Planning for tsunamis
The team from eCoast have been studying tsunamis for a number of years, including computer modelling of worst-case tsunami events for the Waikato and Bay of Plenty regions, and for New Zealand more broadly, for responding to tsunami events. Detailed computer modelling can identify areas in a port or harbour which are particularly vulnerable to tsunami induced currents, and help councils and authorities plan accordingly.
Protecting surf breaks
As surfers, the eCoast team is interested in sustainably managing surf breaks and coastlines.
Recently, eCoast talked about the company’s research into how surf breaks work, and how they should be managed. Five cameras are being mounted at key surf breaks around New Zealand, including Raglan’s Manu Bay, Piha, Whangamata, Lyall Bay in Wellington and Wainui Beach in Gisborne, with more data coming from cameras at Aramoana and Whareakeake, Otago. Measuring, modelling and monitoring is ongoing, setting another precedent for New Zealand on the international stage.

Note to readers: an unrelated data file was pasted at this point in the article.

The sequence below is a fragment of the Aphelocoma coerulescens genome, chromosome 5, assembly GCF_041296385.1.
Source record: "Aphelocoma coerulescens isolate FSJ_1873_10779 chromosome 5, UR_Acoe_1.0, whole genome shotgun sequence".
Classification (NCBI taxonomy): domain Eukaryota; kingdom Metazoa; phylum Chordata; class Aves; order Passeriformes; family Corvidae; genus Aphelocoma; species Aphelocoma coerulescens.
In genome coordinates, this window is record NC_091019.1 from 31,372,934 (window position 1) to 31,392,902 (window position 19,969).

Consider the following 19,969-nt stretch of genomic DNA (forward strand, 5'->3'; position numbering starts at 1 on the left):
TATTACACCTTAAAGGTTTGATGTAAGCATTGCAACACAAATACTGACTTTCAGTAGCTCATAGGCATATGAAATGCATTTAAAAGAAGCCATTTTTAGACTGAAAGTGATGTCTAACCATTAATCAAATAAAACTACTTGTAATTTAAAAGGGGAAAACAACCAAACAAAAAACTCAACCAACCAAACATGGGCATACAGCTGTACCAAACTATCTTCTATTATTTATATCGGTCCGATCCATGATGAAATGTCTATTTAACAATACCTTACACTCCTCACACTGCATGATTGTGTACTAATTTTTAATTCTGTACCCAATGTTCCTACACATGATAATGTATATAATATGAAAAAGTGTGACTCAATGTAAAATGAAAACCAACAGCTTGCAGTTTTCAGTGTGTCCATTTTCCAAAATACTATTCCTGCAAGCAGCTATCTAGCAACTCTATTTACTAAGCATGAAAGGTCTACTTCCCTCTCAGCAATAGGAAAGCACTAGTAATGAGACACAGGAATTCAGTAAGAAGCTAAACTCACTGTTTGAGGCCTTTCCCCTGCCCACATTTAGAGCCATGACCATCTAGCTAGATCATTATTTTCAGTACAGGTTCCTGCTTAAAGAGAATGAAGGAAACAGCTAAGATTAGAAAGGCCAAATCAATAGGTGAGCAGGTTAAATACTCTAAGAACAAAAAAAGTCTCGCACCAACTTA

Other international work
“We’ve done lots of work relating to climate change in the islands — Fiji, Tonga, Kiribati, Mauritius, the Seychelles and the Marshall Islands. One thing about climate change and the sea level rising is that people are experiencing it as erosion, and with each storm the waters come up higher and there is more erosion.”
Gathering field data on the west coast just outside Awakino Estuary.
eCoast co-director and oceanographer Dougal Greer.